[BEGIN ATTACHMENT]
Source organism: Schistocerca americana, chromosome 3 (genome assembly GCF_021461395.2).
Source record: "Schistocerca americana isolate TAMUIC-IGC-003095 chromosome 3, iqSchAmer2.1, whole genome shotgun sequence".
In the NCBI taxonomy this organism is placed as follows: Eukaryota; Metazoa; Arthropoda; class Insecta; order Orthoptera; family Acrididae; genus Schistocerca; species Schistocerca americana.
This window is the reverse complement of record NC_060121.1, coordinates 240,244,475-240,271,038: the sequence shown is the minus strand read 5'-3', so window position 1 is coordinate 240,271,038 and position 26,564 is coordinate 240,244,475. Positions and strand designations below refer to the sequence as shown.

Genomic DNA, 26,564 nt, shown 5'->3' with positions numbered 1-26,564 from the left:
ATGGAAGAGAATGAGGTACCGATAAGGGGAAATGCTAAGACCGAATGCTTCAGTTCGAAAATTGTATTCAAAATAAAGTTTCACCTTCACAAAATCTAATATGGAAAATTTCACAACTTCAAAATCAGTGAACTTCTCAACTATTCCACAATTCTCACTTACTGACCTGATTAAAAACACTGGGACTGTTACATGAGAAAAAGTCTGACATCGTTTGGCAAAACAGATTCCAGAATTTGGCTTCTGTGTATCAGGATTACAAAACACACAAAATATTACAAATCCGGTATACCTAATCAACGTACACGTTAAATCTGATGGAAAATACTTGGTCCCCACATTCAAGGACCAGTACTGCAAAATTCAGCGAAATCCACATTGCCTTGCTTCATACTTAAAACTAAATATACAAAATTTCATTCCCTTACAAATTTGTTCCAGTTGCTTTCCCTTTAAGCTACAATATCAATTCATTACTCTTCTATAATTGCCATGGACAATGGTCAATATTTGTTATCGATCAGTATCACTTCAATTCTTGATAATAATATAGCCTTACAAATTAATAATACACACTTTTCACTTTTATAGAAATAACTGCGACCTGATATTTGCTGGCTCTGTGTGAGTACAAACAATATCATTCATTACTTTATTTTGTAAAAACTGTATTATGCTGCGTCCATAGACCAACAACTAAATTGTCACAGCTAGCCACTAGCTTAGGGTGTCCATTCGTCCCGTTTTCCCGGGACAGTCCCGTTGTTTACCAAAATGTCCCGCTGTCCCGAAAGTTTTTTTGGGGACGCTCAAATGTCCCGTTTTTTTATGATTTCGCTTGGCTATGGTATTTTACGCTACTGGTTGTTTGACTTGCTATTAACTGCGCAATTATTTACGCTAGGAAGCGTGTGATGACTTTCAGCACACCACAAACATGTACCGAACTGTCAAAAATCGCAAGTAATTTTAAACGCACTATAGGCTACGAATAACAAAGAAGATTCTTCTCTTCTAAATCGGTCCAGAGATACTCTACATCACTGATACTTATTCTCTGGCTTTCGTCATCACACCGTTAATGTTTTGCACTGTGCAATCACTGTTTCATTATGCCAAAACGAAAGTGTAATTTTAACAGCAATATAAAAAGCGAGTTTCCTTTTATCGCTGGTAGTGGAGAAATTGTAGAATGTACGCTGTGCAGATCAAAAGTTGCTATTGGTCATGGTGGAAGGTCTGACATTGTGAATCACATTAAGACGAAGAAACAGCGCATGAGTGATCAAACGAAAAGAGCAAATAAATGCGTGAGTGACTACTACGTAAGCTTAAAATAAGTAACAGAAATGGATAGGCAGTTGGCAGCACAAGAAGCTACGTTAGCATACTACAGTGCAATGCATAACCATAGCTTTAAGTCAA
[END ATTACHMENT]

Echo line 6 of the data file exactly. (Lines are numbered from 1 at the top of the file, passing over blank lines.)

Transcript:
ATGGAAGAGAATGAGGTACCGATAAGGGGAAATGCTAAGACCGAATGCTTCAGTTCGAAAATTGTATTCAAAATAAAGTTTCACCTTCACAAAATCTAATATGGAAAATTTCACAACTTCAAAATCAGTGAACTTCTCAACTATTCCACAATTCTCACTTACTGACCTGATTAAAAACACTGGGACTGTTACATGAGAAAAAGTCTGACATCGTTTGGCAAAACAGATTCCAGAATTTGGCTTCTGTGTATCAGGATTACAAAACACACAAAATATTACAAATCCGGTATACCTAATCAACGTACACGTTAAATCTGATGGAAAATACTTGGTCCCCACATTCAAGGACCAGTACTGCAAAATTCAGCGAAATCCACATTGCCTTGCTTCATACTTAAAACTAAATATACAAAATTTCATTCCCTTACAAATTTGTTCCAGTTGCTTTCCCTTTAAGCTACAATATCAATTCATTACTCTTCTATAATTGCCATGGACAATGGTCAATATTTGTTATCGATCAGTATCACTTCAATTCTTGATAATAATATAGCCTTACAAATTAATAATACACACTTTTCACTTTTATAGAAATAACTGCGACCTGATATTTGCTGGCTCTGTGTGAGTACAAACAATATCATTCATTACTTTATTTTGTAAAAACTGTATTATGCTGCGTCCATAGACCAACAACTAAATTGTCACAGCTAGCCACTAGCTTAGGGTGTCCATTCGTCCCGTTTTCCCGGGACAGTCCCGTTGTTTACCAAAATGTCCCGCTGTCCCGAAAGTTTTTTTGGGGACGCTCAAATGTCCCGTTTTTTTATGATTTCGCTTGGCTATGGTATTTTACGCTACTGGTTGTTTGACTTGCTATTAACTGCGCAATTATTTACGCTAGGAAGCGTGTGATGACTTTCAGCACACCACAAACATGTACCGAACTGTCAAAAATCGCAAGTAATTTTAAACGCACTATAGGCTACGAATAACAAAGAAGATTCTTCTCTTCTAAATCGGTCCAGAGATACTCTACATCACTGATACTTATTCTCTGGCTTTCGTCATCACACCGTTAATGTTTTGCACTGTGCAATCACTGTTTCATTATGCCAAAACGAAAGTGTAATTTTAACAGCAATATAAAAAGCGAGTTTCCTTTTATCGCTGGTAGTGGAGAAATTGTAGAATGTACGCTGTGCAGATCAAAAGTTGCTATTGGTCATGGTGGAAGGTCTGACATTGTGAATCACATTAAGACGAAGAAACAGCGCATGAGTGATCAAACGAAAAGAGCAAATAAATGCGTGAGTGACTACTACGTAAGCTTAAAATAAGTAACAGAAATGGATAGGCAGTTGGCAGCACAAGAAGCTACGTTAGCATACTACAGTGCAATGCATAACCATAGCTTTAAGTCAA